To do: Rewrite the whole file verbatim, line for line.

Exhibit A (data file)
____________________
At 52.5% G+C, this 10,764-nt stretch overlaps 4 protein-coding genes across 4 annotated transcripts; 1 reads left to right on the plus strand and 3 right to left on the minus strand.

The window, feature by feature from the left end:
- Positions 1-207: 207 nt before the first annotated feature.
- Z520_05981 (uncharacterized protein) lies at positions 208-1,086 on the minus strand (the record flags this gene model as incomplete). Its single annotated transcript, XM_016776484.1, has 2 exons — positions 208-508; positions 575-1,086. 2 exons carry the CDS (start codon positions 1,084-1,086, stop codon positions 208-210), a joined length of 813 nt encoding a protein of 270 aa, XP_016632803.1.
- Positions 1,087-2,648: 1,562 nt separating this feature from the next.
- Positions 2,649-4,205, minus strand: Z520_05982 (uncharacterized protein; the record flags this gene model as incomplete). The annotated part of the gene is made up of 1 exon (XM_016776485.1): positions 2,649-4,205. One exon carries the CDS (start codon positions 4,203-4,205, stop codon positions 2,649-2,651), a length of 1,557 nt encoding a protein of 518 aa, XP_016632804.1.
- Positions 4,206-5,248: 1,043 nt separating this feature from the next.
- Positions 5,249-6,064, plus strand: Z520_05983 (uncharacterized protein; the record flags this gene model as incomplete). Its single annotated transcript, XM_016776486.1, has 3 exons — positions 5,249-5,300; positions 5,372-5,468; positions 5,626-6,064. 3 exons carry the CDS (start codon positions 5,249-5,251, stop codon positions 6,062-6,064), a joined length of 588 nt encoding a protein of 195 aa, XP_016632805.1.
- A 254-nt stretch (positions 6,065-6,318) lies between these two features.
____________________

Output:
At 52.5% G+C, this 10,764-nt stretch overlaps 4 protein-coding genes across 4 annotated transcripts; 1 reads left to right on the plus strand and 3 right to left on the minus strand.

The window, feature by feature from the left end:
- Positions 1-207: 207 nt before the first annotated feature.
- Z520_05981 (uncharacterized protein) lies at positions 208-1,086 on the minus strand (the record flags this gene model as incomplete). Its single annotated transcript, XM_016776484.1, has 2 exons — positions 208-508; positions 575-1,086. 2 exons carry the CDS (start codon positions 1,084-1,086, stop codon positions 208-210), a joined length of 813 nt encoding a protein of 270 aa, XP_016632803.1.
- Positions 1,087-2,648: 1,562 nt separating this feature from the next.
- Positions 2,649-4,205, minus strand: Z520_05982 (uncharacterized protein; the record flags this gene model as incomplete). The annotated part of the gene is made up of 1 exon (XM_016776485.1): positions 2,649-4,205. One exon carries the CDS (start codon positions 4,203-4,205, stop codon positions 2,649-2,651), a length of 1,557 nt encoding a protein of 518 aa, XP_016632804.1.
- Positions 4,206-5,248: 1,043 nt separating this feature from the next.
- Positions 5,249-6,064, plus strand: Z520_05983 (uncharacterized protein; the record flags this gene model as incomplete). Its single annotated transcript, XM_016776486.1, has 3 exons — positions 5,249-5,300; positions 5,372-5,468; positions 5,626-6,064. 3 exons carry the CDS (start codon positions 5,249-5,251, stop codon positions 6,062-6,064), a joined length of 588 nt encoding a protein of 195 aa, XP_016632805.1.
- A 254-nt stretch (positions 6,065-6,318) lies between these two features.